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Re: Locks on the Bzr repository

From: Lluís
Subject: Re: Locks on the Bzr repository
Date: Tue, 24 Aug 2010 15:05:35 +0200
User-agent: Wanderlust/2.15.9 (Almost Unreal) SEMI/1.14.6 (Maruoka) FLIM/1.14.9 (Gojō) APEL/10.8 Emacs/23.2 (i486-pc-linux-gnu) MULE/6.0 (HANACHIRUSATO)

Lluís  writes:
> Just to make sure I understand it. Suppose I'm working on a branch with a 
> fairly
> large set of changes and it has been merged back to trunk. After a while a bug
> is found on my code, which was not thoroughly tested, or a new relatively 
> minor
> functionality is added related to the code on my branch. Should this be
> committed on my branch and then followed with a merge to trunk? Or should this
> live in a completely new branch that will be merged back to trunk once it's 
> well
> tested?

And now that I think of it. Suppose the case (like emacs) of having a main
development branch where new features and bug fixes as merged, and branches for
tagging minor releases as bugs are fixed on each major version (i.e.,

If a bug is fixed on the release branch (emacs-23) using branch merges, so that
the history of emacs-23 will read "fix bug N", how can the same history clarity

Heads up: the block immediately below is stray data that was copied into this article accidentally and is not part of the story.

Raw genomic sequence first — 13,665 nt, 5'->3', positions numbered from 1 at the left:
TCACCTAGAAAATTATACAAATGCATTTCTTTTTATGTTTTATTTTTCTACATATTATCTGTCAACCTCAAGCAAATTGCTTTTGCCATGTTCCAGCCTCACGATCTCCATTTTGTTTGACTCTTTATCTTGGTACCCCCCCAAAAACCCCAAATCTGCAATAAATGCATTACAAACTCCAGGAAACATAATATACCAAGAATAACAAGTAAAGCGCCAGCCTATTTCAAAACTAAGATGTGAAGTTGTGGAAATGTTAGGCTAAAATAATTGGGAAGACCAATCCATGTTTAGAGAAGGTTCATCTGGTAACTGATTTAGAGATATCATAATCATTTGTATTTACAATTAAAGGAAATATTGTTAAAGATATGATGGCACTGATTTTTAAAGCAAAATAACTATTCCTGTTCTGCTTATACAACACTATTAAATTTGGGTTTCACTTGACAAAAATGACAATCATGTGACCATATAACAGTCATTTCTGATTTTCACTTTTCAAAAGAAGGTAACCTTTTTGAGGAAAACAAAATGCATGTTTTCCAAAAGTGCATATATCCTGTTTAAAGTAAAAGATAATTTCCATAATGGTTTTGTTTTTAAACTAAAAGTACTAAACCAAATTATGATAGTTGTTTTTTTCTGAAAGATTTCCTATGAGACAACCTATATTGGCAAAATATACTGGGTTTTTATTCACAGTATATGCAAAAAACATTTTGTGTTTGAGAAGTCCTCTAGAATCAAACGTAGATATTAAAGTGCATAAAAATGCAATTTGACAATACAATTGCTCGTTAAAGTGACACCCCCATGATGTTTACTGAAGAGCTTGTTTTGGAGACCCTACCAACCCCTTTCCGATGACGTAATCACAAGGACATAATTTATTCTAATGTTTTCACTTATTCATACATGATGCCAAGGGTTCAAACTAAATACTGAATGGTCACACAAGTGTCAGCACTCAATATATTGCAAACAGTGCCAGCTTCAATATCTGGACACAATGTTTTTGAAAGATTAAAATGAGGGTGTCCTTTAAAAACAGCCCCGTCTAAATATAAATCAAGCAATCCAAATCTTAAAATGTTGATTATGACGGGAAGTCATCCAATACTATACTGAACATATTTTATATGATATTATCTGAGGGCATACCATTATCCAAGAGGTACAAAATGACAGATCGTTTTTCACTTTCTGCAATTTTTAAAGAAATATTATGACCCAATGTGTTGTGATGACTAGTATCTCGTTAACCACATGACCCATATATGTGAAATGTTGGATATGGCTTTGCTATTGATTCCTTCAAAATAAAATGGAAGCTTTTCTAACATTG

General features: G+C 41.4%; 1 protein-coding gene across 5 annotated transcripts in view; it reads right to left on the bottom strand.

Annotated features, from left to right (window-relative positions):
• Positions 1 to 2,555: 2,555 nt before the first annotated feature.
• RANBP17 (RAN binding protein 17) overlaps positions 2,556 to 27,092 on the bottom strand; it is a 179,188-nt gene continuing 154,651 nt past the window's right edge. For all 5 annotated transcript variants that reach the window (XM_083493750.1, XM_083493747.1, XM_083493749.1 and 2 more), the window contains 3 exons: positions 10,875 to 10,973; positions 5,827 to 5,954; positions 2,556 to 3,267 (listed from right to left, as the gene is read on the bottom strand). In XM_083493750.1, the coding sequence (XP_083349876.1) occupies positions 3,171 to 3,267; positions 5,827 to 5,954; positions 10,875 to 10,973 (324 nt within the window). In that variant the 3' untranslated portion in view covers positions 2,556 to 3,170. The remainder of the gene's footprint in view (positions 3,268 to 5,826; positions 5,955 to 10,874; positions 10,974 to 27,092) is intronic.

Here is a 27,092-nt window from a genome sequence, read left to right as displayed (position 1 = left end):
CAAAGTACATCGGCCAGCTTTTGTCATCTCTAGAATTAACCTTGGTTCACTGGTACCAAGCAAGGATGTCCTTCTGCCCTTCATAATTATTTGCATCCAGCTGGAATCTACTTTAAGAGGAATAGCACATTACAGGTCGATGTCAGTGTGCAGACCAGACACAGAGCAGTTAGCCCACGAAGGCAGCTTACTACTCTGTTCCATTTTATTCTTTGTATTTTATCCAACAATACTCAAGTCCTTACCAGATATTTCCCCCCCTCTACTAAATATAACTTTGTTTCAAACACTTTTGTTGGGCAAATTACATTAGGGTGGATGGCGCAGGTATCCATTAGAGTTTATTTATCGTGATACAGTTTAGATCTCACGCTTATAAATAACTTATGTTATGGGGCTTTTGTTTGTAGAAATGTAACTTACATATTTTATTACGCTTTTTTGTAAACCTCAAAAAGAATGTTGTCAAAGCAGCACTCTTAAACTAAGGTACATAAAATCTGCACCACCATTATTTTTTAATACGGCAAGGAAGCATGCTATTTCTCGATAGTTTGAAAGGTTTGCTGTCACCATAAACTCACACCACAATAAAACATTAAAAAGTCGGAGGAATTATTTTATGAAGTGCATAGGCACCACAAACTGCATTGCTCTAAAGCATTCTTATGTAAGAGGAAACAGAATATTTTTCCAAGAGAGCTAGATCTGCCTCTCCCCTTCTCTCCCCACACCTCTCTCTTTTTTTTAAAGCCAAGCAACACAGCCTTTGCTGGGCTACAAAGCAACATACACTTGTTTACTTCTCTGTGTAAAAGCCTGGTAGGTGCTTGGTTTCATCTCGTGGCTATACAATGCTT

be maintained in trunk? I mean, both the emacs-23 branch and trunk would like to
benefit from fixing those bugs, but if the release branch is merged into trunk,
the nice messages from emacs-23 are lost once merged into trunk, right? And
merging the new feature/fix branch into both emacs-23 and trunk would provide
the desired history structure outcome, but this is kind of troublesome as the
merge operation must be performed twice... I imagine this is exactly the place
where rebase makes sense (merge new branch into emacs-23, then rebase emacs-23
into trunk), but this should in fact be an operation that is performed only by a
small set of developers.

Am I missing something? Or is this precisely the workflow emacs is supposed to


 "And it's much the same thing with knowledge, for whenever you learn
 something new, the whole world becomes that much richer."
 -- The Princess of Pure Reason, as told by Norton Juster in The Phantom

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